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4th May 2015
Riders: Richard, Rob, Laurent, Tim, Nick, Jason, Jon & Daffyd
Brighton & back road ride
Weather: 14°C

No report for over a month but there's been plenty of riding goin on including an edit of my Cycle Superhighway to Hell video providing highlights (or lowlights depending on your point of view) of my daily cycle-commute. Make sure you set the definition to 1080p and crank it up loud for the full effect.

But back to this weekend and more specifically May the 4th (be with you) as the alarm goes off errr.. alarming at 5-00 in the a.m. for me to rise and prepare for the first road century (that's 100 imperial miles to you) of the year as we hit the well trodden (ridden?) route to Brighton and back. But we have a number of Brighton virgins with us this morning on a great ride organised by Lord Jason of Waggers, long-term member of the forum including dyed in the wool MTB'er Monsieur Laurent 'Fishybob'.

I'm riding the Specialized Allez which is featuring the new Ultegra wheelset I bought from AlanSD, also of this parish, including a set of Continental GP4000S boots and the difference from the Shimano R501 wheels and Conti Gator Skins is indeed noticeable.

We leave Ewell at 6-15 a.m. having met most of the riders and head over to Merstham to collect those based more East than us (Rob, Laurent & Tim).

And they're off again. The pace is pretty high and we aren't really riding as a group. I'm pushing harder than I would want to at the start of a long ride like this and I know I'm going to pay for it later but it's a beautiful morning and we fly down to Turner's Hill and then the long descent off the top of Turner's Hill; about 14km to Lindfield.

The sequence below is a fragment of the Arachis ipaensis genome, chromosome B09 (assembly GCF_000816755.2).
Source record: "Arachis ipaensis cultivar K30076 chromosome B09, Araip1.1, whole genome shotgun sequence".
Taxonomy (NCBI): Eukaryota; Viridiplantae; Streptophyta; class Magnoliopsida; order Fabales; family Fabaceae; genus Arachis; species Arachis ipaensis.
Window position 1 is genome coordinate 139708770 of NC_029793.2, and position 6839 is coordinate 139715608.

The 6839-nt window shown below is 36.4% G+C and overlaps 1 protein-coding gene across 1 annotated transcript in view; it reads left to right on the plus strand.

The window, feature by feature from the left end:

Ditchling Beacon is soon upon us and I'm lagging at the back. My lack of climbing this year to date and the sniffly nose and tickly cough which suddenly appeared on Saturnday morning are coming into play. But I clean the beast and it's another long descent into Brighton and an egg and bacon sarnie at The Regency Restaurant; much appreciated at a mere £2-95.

We head off West along the seafront to Hove and then up the climb to drag ourselves over the South Downs again followed by a superb descent which sees me hitting 81kph before reeling it back in due to a wobble on the front wheel.

The miles roll by but it seems like I'm going backwards. I'm chomping down on the power bars and keeping hydrated. I know I have enough in the tank to get home but the pace is still high and I'm hanging on at times. Fortunately for me Daffyd takes the opportunity to get lost just past Rusper Village Fete and the Royal Oak and we have a half-hour rest as he repeatedly rides up and down the same road looking for us.

We eventually get going and I'm feeling revived and as various parties split off to their respective routes home there's just three of us who make it back to the start point, 100 miles, 2,000 metres of ascending and just shy of 7 hours riding later, for a swift post-ride beer.

Cheers Jason and Happy Birthday for Tuesday.